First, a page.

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Readers' Reflections

From a Reader in Texas:

In my daily studies I have been reading your Reflections, and today I have been focusing on just how confusing the idea of "my church only" can be. As I thought about this, I recalled Frank McCourt's memories of life in Ireland: all the fighting between Catholics and Protestants over the years, and how it messed up his mind until he thought his soul was a hopeless case. So sad! I think this may be the reason so many young people are now leaving the church (i.e. the battles waged over this "my church only" thinking). Al, I want to thank you for all your years of service and diligence to Truth in spite of so much opposition from those of this mindset. Never give up!

From a Reader in Australia:

Al, at this blessed time of the year when we remember the death of our Savior and (thankfully for us) His resurrection, I was sitting here pondering on my many blessings. One of the first ones that came to my mind is my time spent together with you and your wife Shelly at several Tulsa Workshops where you were one of the speakers. I also want you to know what a blessing it is to continue to receive teaching from you through your Reflections. Al, may you and Shelly and all your family stay safe during these unprecedented times of Covid19. For my wife and I, this virus has given us a time not only of self-isolation, but a quiet time to stop and think. This time of reflecting makes us realize not only how blessed we are in so many ways, but also how blessed we are to have access to resources such as your Reflections. Thank you, brother, for your ongoing friendship and love, and for the work you put into producing your Reflections. Al, please stay safe, and may your work continue to be blessed by our Lord. Your Reflections continue to be both a challenge and an inspiration. With all my love, Mate and Brother!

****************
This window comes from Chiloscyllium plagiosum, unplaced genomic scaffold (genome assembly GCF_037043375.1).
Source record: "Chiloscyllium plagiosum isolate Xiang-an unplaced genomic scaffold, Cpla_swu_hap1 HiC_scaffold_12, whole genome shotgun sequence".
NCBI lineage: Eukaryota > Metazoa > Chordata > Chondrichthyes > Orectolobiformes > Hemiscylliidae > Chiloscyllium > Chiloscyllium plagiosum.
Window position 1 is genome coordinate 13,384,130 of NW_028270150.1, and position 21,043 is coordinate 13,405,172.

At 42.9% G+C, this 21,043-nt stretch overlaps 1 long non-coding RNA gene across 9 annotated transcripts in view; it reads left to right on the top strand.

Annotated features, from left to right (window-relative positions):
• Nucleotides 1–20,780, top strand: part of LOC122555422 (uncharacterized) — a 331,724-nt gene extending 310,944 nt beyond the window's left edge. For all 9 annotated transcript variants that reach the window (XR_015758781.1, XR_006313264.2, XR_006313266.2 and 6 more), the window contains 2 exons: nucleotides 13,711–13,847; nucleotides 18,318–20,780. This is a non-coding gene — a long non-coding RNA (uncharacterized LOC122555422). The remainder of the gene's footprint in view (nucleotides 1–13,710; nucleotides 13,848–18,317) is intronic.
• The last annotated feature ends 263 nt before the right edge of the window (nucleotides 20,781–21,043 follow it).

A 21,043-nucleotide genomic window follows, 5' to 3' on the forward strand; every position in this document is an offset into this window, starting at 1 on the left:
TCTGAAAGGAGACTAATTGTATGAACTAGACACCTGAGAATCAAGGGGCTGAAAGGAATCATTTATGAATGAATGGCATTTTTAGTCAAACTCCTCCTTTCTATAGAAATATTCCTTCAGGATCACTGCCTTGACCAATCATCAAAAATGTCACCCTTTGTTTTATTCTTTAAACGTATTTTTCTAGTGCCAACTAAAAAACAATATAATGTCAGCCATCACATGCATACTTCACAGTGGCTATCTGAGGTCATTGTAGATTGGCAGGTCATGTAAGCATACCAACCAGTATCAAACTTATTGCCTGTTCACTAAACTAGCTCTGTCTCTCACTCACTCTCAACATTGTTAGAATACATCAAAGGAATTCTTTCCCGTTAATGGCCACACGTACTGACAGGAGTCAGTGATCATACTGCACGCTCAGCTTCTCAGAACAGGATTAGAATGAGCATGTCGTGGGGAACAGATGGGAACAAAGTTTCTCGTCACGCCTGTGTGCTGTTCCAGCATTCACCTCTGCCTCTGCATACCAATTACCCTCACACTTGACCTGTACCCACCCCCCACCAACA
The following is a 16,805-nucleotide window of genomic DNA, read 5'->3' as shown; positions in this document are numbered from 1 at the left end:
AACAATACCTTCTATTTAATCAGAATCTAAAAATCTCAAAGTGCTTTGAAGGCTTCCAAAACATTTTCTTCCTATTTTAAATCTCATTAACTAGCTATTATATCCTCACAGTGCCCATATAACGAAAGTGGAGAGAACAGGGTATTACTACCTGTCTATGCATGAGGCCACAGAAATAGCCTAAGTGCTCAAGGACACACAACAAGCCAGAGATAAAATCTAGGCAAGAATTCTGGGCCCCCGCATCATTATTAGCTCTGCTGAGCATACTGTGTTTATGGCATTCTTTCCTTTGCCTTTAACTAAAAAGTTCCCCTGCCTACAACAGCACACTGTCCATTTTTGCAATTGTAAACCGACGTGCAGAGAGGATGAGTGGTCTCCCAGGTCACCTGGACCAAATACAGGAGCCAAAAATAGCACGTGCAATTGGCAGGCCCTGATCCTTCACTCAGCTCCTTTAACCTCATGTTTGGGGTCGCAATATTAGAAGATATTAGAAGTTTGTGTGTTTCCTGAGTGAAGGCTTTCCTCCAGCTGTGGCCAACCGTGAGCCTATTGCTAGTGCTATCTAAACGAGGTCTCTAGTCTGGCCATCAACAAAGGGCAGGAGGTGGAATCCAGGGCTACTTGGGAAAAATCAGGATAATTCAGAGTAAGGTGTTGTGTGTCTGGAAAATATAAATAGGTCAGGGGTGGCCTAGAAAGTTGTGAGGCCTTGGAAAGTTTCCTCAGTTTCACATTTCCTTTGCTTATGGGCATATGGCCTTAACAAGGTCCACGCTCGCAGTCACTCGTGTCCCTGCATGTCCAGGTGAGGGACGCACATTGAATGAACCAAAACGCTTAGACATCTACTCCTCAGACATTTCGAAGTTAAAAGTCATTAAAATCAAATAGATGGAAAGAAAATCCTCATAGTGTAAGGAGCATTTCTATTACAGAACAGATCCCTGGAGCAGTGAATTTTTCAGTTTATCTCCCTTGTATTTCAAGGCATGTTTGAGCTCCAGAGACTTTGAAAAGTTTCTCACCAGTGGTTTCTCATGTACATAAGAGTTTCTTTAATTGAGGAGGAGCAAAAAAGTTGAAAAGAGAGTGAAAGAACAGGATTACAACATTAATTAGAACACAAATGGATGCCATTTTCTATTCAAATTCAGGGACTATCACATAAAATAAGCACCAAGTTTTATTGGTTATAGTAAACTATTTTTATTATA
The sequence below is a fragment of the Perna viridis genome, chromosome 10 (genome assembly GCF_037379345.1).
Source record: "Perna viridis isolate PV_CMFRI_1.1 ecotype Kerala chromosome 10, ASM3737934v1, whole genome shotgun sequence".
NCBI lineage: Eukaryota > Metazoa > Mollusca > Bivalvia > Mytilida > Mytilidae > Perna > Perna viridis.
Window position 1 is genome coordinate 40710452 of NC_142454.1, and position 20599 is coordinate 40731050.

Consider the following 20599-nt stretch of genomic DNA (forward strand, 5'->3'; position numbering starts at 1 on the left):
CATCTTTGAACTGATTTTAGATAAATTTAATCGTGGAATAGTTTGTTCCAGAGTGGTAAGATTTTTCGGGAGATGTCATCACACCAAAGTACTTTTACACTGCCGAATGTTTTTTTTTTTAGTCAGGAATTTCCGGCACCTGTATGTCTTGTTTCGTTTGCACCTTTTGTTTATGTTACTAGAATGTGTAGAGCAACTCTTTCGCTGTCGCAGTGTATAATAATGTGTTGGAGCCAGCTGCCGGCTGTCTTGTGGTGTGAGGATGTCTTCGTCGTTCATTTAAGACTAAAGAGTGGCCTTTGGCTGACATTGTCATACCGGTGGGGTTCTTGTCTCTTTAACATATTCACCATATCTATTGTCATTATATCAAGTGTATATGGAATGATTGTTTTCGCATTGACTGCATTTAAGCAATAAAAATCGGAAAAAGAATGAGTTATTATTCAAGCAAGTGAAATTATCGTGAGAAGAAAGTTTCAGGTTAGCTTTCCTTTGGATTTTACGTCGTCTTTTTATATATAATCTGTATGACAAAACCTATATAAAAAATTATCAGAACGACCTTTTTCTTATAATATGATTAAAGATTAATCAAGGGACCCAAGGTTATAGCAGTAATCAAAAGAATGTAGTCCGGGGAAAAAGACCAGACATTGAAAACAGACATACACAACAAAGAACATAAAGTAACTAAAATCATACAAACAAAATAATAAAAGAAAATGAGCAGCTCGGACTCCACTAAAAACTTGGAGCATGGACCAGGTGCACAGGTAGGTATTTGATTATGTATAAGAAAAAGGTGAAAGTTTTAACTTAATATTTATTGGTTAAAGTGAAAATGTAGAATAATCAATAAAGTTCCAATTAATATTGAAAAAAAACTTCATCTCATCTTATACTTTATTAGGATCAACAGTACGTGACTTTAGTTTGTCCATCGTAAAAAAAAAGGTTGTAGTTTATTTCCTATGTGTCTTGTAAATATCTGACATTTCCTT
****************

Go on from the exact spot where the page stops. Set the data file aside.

From a Reader in Texas: